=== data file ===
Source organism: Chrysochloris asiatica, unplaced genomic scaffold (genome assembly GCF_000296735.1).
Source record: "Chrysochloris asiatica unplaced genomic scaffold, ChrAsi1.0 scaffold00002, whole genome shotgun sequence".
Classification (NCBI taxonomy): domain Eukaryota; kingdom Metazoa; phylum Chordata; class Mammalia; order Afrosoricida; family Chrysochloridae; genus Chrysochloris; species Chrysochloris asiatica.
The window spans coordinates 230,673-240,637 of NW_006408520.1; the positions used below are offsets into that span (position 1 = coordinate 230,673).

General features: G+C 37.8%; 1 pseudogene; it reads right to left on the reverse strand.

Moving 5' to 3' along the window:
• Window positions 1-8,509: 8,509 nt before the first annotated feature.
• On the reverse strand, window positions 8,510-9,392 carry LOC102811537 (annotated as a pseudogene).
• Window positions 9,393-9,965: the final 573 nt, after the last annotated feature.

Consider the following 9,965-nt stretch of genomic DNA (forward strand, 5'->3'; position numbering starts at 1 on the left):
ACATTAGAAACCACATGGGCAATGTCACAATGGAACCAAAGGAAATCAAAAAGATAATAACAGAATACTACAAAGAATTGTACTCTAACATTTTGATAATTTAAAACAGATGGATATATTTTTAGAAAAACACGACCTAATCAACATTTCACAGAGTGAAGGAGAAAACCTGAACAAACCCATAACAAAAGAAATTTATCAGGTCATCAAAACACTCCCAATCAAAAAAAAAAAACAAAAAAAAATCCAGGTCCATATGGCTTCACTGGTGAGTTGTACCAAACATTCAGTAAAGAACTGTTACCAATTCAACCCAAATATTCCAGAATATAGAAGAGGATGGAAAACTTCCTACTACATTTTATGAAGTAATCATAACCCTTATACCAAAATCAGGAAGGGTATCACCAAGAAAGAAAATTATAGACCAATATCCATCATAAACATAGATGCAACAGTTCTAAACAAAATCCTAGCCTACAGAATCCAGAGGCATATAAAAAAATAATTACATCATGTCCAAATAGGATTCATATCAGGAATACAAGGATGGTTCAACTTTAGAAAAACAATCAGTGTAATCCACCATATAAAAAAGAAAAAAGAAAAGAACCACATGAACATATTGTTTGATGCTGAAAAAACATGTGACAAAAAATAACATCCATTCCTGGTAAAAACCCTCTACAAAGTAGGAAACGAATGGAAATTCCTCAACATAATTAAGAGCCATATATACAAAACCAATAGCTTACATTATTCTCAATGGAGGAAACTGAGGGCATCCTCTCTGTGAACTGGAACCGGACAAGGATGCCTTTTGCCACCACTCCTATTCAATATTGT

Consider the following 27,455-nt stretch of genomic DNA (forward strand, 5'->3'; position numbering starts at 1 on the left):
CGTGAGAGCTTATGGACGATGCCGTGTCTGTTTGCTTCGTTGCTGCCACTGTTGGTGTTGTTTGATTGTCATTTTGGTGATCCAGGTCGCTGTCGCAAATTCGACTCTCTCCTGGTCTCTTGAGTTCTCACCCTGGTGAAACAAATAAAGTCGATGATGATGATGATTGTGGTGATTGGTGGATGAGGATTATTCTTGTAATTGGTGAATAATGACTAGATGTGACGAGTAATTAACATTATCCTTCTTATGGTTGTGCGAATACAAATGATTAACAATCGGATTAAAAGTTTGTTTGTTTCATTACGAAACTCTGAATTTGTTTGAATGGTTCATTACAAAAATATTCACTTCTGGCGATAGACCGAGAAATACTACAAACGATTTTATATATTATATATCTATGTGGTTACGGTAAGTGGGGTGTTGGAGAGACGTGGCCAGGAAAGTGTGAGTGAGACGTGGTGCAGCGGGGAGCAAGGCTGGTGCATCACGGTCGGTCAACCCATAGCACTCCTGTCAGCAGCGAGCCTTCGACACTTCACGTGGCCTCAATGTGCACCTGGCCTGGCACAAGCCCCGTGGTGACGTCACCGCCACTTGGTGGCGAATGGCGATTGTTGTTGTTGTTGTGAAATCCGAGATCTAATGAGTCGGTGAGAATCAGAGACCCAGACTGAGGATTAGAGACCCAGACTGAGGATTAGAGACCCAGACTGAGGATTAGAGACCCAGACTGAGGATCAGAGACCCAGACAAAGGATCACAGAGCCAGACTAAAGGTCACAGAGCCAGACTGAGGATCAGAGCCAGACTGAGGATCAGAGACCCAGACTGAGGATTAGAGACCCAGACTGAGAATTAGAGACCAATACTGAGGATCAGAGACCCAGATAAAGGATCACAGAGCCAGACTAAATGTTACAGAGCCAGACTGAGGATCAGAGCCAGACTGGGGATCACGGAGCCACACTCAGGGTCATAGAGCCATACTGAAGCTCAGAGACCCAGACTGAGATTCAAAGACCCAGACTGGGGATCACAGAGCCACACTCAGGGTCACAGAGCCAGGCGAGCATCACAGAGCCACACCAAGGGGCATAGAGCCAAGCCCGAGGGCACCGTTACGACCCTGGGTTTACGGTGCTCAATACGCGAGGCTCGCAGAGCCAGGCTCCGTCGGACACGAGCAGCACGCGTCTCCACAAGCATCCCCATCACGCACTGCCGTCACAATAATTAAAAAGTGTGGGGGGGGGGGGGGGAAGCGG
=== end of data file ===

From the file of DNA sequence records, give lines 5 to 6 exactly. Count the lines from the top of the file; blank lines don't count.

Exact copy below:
General features: G+C 37.8%; 1 pseudogene; it reads right to left on the reverse strand.

Moving 5' to 3' along the window: